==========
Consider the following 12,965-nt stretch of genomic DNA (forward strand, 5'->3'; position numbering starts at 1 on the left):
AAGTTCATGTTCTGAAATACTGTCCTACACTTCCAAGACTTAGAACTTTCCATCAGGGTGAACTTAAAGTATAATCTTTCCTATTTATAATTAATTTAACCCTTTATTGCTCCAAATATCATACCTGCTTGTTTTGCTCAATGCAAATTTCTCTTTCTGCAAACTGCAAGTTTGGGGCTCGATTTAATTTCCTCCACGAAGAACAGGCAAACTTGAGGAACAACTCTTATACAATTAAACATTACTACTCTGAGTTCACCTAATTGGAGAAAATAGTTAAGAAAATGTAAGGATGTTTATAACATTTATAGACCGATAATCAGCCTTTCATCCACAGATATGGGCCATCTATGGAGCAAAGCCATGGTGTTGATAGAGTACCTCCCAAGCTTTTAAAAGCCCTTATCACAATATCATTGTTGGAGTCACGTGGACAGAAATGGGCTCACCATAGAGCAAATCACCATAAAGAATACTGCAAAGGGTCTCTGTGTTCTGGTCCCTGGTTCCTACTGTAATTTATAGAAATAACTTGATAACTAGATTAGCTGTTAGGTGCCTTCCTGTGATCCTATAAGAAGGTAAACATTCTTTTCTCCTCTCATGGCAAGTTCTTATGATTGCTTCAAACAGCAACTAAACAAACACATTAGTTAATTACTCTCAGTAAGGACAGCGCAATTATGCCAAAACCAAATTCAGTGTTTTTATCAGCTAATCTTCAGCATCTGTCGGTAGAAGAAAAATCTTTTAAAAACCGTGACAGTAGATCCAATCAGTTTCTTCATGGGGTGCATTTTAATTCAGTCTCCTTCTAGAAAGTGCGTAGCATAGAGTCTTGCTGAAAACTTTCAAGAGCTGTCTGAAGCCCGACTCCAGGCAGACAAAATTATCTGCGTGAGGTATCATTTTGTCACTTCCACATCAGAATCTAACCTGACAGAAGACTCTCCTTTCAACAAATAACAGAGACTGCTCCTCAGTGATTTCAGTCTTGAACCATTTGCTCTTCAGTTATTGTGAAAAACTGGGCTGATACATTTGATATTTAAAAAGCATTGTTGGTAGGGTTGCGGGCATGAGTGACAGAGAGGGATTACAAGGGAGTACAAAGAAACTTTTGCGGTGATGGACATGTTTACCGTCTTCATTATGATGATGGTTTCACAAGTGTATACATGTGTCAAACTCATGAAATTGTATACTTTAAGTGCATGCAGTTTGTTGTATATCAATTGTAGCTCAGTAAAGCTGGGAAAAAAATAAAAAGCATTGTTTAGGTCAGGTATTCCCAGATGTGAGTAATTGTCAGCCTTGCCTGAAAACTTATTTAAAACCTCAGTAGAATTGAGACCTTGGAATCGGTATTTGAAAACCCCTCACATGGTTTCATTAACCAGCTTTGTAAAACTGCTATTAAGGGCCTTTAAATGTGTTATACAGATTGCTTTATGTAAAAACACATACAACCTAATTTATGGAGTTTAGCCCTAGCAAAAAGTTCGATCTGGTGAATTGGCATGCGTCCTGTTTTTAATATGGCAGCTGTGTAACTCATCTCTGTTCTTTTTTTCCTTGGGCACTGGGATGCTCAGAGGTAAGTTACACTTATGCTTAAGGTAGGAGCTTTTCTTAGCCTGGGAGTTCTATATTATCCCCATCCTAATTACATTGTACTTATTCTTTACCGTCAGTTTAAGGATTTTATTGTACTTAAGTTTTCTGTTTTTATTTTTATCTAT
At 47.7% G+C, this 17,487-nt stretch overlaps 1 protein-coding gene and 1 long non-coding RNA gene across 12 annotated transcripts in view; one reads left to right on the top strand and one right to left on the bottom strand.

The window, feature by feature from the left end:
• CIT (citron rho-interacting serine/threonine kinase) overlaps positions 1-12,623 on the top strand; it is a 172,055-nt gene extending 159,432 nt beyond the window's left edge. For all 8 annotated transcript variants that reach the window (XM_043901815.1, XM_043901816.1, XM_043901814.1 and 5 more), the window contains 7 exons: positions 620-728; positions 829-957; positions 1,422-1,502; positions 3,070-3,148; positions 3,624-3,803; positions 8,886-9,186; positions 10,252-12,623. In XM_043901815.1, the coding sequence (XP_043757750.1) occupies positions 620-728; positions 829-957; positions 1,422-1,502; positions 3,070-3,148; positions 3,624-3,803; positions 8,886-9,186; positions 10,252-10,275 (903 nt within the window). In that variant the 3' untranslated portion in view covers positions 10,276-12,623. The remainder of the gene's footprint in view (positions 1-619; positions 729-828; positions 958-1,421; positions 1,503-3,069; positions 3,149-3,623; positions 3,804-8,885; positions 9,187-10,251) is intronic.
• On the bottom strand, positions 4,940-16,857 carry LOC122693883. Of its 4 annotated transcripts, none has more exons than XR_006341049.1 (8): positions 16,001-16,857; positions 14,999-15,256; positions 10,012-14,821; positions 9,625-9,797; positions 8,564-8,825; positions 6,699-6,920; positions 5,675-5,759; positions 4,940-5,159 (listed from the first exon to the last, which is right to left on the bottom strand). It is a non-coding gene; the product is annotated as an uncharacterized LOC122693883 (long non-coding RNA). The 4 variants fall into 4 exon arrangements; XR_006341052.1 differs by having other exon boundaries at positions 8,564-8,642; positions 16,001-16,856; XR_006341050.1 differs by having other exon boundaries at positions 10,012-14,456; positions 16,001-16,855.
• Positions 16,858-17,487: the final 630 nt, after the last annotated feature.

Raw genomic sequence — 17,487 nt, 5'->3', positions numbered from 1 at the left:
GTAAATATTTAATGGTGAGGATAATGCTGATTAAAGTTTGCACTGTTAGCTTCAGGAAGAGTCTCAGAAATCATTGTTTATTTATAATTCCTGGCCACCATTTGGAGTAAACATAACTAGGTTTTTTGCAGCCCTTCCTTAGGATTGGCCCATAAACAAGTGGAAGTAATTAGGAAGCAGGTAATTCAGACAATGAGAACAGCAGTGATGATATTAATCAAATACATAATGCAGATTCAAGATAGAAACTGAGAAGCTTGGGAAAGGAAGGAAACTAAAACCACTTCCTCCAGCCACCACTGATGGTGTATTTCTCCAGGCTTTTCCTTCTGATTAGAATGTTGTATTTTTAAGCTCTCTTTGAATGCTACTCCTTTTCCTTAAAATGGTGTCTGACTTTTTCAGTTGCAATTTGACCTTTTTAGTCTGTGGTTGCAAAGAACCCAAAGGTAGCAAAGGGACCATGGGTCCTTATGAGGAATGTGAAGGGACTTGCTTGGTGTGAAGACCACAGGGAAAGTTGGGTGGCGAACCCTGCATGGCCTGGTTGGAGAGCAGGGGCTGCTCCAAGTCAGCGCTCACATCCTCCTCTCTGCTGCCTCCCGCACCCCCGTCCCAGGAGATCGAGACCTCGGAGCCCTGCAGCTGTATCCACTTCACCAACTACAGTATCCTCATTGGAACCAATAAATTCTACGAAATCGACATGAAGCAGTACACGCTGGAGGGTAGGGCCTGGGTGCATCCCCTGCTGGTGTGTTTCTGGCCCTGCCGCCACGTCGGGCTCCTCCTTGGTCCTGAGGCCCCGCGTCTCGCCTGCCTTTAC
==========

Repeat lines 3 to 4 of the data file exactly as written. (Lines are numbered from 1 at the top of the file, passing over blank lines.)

At 47.7% G+C, this 17,487-nt stretch overlaps 1 protein-coding gene and 1 long non-coding RNA gene across 12 annotated transcripts in view; one reads left to right on the top strand and one right to left on the bottom strand.

The window, feature by feature from the left end: